An Allied convoy steaming into Table Bay during the war. Picture: DITSONG NATIONAL MUSEUM OF MILITARY HISTORY, PHOTO COLLECTION S.A. 459
An Allied convoy steaming into Table Bay during the war. Picture: DITSONG NATIONAL MUSEUM OF MILITARY HISTORY, PHOTO COLLECTION S.A. 459

Your most insightful article, “Hitler’s spies on SA shores” in the June 8 edition, brought back emotional memories.

My dad answered the call when his country needed him in 1939.  This is incidentally the day on which he died in 2010 at the age of 96. So few of them are alive today.

Dad used to ask us all, his six sons and Mom, to be quiet when we would read to him anything about “his” war that we came across in papers.

He would have been delighted by this article since it dealt with the time when he and his fellow fighters were at pains trying to  hold back the enemy in North Africa.  So many paid the ultimate price.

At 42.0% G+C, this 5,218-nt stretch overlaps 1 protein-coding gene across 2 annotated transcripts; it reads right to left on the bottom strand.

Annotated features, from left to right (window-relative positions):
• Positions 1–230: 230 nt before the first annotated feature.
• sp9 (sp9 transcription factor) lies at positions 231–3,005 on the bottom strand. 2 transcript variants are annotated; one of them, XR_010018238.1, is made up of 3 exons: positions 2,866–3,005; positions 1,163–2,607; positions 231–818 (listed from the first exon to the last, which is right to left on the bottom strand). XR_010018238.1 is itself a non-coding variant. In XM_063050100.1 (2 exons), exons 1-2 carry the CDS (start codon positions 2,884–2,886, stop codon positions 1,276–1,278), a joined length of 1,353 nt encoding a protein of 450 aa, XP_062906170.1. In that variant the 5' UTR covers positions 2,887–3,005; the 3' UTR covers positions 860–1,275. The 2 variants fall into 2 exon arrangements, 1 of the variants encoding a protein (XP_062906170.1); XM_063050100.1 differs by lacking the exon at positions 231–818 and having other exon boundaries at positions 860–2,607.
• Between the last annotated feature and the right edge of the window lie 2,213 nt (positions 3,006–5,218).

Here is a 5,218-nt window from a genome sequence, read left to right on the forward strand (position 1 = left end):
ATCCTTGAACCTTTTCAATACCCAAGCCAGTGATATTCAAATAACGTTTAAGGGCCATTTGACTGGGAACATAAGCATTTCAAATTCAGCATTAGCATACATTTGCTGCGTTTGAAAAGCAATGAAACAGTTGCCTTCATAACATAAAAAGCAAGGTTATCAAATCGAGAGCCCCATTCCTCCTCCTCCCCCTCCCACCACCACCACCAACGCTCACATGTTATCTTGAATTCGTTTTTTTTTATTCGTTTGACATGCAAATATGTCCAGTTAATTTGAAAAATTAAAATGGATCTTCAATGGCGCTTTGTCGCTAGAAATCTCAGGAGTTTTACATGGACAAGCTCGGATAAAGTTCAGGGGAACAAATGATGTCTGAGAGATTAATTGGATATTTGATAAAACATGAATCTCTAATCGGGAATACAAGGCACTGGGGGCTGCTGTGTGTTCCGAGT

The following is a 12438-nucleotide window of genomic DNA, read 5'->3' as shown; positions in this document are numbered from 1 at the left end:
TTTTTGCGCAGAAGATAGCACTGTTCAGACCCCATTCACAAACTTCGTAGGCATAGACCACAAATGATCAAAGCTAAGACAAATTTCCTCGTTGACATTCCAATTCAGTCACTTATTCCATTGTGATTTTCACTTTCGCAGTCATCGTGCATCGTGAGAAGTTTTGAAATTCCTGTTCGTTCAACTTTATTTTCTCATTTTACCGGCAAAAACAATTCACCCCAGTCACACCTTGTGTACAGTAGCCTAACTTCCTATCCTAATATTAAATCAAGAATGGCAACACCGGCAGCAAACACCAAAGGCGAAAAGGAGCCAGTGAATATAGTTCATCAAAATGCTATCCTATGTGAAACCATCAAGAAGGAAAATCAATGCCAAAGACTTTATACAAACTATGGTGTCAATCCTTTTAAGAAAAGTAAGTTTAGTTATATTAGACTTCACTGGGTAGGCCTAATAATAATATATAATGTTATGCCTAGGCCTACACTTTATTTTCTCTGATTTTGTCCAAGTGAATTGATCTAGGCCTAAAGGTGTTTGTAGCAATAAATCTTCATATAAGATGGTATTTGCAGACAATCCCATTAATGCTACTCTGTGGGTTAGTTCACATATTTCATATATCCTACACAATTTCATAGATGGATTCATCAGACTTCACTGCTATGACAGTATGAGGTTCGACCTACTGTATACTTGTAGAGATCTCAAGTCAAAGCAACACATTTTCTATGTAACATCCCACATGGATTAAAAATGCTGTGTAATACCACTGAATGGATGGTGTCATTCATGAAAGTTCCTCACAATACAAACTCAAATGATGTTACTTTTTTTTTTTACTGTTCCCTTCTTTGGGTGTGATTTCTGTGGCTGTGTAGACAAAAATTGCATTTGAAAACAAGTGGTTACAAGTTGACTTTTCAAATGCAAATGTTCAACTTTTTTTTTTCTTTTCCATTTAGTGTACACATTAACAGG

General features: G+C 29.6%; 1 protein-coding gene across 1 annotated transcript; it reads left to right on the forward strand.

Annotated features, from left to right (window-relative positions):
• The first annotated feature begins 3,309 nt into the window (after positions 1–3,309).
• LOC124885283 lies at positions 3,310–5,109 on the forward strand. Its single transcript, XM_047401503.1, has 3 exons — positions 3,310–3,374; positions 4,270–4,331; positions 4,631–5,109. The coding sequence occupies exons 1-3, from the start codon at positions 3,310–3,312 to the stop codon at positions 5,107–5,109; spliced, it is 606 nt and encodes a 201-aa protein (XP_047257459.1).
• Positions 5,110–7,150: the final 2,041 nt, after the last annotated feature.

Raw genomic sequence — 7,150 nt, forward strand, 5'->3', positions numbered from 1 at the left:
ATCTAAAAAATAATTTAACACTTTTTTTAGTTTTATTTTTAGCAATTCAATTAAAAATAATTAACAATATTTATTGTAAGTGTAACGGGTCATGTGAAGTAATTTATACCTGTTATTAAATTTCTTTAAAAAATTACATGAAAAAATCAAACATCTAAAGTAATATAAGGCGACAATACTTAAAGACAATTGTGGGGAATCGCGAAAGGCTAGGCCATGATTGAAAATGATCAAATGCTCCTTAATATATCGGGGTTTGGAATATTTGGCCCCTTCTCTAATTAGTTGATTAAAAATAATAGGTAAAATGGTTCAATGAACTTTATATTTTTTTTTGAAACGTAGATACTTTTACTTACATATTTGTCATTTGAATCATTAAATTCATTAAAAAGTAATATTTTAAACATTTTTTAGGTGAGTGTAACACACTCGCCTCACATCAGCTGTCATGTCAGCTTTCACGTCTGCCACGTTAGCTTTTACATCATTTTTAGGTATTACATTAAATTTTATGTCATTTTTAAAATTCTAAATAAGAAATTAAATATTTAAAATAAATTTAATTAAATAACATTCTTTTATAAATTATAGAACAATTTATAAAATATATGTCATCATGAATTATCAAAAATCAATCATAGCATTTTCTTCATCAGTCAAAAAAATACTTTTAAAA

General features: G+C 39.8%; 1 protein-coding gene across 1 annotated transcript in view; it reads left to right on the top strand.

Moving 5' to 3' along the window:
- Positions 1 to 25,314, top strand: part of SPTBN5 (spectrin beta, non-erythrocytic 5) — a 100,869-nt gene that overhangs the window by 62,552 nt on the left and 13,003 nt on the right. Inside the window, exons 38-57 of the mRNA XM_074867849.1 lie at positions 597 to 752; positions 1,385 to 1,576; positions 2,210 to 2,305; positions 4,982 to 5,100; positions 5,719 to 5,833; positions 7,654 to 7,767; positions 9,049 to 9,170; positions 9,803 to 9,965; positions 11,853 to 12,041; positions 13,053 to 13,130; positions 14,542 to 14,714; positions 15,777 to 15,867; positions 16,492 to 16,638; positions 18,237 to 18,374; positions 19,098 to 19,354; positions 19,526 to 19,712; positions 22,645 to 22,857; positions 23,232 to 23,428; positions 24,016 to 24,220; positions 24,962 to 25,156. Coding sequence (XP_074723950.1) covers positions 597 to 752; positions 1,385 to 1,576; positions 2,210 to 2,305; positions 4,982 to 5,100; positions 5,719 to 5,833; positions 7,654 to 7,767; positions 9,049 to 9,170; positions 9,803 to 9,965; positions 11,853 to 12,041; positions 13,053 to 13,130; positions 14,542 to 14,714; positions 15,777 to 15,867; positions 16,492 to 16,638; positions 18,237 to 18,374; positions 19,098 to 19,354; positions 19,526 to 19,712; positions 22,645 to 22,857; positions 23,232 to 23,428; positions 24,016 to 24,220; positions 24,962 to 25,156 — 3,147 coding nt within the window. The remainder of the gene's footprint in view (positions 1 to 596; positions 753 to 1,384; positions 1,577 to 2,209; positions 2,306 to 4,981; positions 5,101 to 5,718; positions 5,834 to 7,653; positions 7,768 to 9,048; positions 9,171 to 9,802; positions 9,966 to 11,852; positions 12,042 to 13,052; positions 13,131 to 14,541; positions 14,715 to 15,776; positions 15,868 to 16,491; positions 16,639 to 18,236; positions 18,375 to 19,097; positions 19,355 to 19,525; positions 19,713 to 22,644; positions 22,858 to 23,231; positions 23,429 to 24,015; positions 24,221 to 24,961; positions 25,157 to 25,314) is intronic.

They could not follow the progress of the war.

To think that there were folks at home who busied themselves defeating their efforts. What would have happened to our country if the opposition did not win the narrow vote in parliament to go to war on the side of the Allied Forces?

Who would have thought that these same folks would win the election after the war and introduce their dehumanising laws, causing so much pain and misery to so many. Today there are still streets and suburbs named after them.

It would take the sacrifice of even more lives to defeat them after almost a further half a century. Their remnants would still try to “save” their country.

Are we not now perhaps ironically faced with a similar dilemma:  this time the ailing opposition trying by all means to wrest power from the ruling democratic government?

Koert Meyer
Cape Town

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